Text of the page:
Patricia Brite, programme director for the National Sleep Foundation in the London area, supports the theories. “We like what we have seen in the study and the feedback from schools has backed it up too.” Brite goes on to say that she has been contacted by over 50 heads of London schools who are all giving the same message. “What they’re telling me,” Brite says, “is that the theory has the support of teachers, students and governors. With support like that, there has to be a lot of sense in the proposals.”
The School Start Time Study effectively reveals to adult policy-makers that high school students can benefit from later school start times. While the concept that teenagers have a distinctly different sleep pattern was first recognised by medical research findings, it is only through examination of actual cases where these findings were used as a basis to change school policies that educators can understand the ramifications of making such a change. The case studies done by Strom and his colleagues provide research-based information for school districts across countries that are now seeking to make informed decisions for their own communities.
Not every school trying the late start scheme has found it a success though. In Cape Town, South Africa, the scheme was abandoned after 3 months at a try-out school. The school superintendent reports: “While we found the idea of a late start very exciting for our students, in the end the philosophy was too different to the tradition that our students were used to. It messed up their schedules, especially sport times, and, after the short trial, the school student council approached the school board and requested the abandonment of the scheme.” Clearly then, the scheme is not for everyone or every school.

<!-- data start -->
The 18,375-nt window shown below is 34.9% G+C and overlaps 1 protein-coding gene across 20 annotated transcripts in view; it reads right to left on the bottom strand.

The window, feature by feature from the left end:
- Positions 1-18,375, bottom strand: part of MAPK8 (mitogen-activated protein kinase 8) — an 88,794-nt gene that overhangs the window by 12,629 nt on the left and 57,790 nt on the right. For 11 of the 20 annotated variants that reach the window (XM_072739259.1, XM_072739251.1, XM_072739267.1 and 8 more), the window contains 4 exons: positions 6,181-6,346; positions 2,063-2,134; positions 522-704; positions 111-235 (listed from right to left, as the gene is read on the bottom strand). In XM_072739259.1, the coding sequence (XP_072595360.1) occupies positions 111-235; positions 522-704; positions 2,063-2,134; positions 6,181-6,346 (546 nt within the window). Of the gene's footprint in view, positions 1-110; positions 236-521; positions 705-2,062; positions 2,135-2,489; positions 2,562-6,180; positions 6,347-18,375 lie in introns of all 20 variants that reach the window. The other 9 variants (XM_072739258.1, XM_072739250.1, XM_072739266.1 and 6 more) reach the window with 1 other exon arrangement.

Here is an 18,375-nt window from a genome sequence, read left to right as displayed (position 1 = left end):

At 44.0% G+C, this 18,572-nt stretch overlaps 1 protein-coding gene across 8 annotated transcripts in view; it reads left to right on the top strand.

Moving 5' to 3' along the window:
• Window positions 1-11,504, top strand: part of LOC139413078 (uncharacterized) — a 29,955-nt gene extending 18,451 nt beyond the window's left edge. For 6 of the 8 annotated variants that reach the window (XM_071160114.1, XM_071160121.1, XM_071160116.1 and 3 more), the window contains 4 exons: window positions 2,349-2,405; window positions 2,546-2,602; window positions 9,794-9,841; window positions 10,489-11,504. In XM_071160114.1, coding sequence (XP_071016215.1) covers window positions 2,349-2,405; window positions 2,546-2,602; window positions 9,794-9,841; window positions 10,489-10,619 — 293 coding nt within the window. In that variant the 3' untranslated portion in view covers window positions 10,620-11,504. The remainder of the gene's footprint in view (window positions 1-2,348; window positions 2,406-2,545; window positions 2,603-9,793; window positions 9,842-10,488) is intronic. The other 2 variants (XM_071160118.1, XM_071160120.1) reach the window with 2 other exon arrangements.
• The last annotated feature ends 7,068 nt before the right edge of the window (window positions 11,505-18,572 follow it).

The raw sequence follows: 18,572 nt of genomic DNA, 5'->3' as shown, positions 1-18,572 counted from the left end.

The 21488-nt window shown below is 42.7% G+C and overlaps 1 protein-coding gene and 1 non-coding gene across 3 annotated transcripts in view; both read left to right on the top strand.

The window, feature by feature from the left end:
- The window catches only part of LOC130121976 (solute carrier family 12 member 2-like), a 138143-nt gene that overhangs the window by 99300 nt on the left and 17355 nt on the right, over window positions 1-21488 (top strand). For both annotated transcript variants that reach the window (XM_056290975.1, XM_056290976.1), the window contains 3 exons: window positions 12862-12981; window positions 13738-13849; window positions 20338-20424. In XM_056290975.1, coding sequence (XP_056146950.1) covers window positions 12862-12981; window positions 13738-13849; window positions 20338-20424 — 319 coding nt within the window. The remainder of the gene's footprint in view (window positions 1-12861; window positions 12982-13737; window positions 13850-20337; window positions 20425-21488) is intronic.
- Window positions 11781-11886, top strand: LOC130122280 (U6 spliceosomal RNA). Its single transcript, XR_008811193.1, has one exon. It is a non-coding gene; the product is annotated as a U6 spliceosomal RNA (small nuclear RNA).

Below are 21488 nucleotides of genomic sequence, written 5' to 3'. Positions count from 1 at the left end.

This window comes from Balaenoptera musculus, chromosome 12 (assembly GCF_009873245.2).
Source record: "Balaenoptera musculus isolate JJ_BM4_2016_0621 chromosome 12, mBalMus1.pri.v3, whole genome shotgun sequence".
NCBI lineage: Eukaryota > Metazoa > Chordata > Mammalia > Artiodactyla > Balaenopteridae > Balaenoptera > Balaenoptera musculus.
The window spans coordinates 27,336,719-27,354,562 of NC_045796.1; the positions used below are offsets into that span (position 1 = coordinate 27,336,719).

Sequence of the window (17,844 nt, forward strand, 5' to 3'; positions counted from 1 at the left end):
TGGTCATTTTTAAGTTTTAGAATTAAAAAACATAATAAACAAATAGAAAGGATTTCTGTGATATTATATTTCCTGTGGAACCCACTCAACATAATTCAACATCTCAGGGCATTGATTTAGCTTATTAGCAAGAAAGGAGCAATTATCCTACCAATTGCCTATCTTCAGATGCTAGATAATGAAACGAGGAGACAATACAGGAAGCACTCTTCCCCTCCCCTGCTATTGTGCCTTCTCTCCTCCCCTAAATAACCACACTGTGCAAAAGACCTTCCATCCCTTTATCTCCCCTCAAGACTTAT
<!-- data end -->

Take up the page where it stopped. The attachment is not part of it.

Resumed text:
Sleep-ins for High School Students questions
Do the statements below (questions 21 – 27) agree with the information given in Reading Passage 2, Sleep-ins for High School Students?
TRUE if the statement agrees with the information
FALSE if the statement contradicts the information
NOT GIVEN if there is no information on this in GIVEN the reading passage
21 The innovation at Appleton High School has already led to improvements in student performance.
22 Researchers now say that there is a biological reason why teenagers will perform better if they get up later than traditional school start times.
23 Students suffering from sleep debt are more likely to show behavioural problems at school.
24 Over 25 schools within two high school districts were involved in the new late school start time research.
25 Most Johnstone district parents welcomed the start time changes when they were implemented.
26 Many high schools in London, England have implemented experimentation with the new late school start time.
27 Teenagers in a South Africa test school did not generally support the new late school start time scheme.
Sleep-ins for high school students reading answers
21. F – While the experiment has resulted in a clear improvement in absenteeism at the school, it remains to be seen whether it will have the same effect on grades in the students’ work.
22. T – In other words, typical teenagers are not able to fall asleep much before 11.00 p.m. and their brains will remain in sleep mode until about 8.00 a.m., regardless of what time they go to bed.
23. T – Those who are sleep-deprived or functioning with a sleep debt are shown to be more likely to experience symptoms such as depression, difficulty relating to peers, school staff and parents, and are more likely to use alcohol and other drugs.
25. F – the majority of Johnstone parents were initially opposed to the late start scheme due to concerns about the effect of later starts on such logistical issues as bus times, athletics and child care for younger students
26. NG (paragraph E)
27. T – It messed up their schedules, especially sport times, and, after the short trial, the school student council approached the school board and requested the abandonment of the scheme.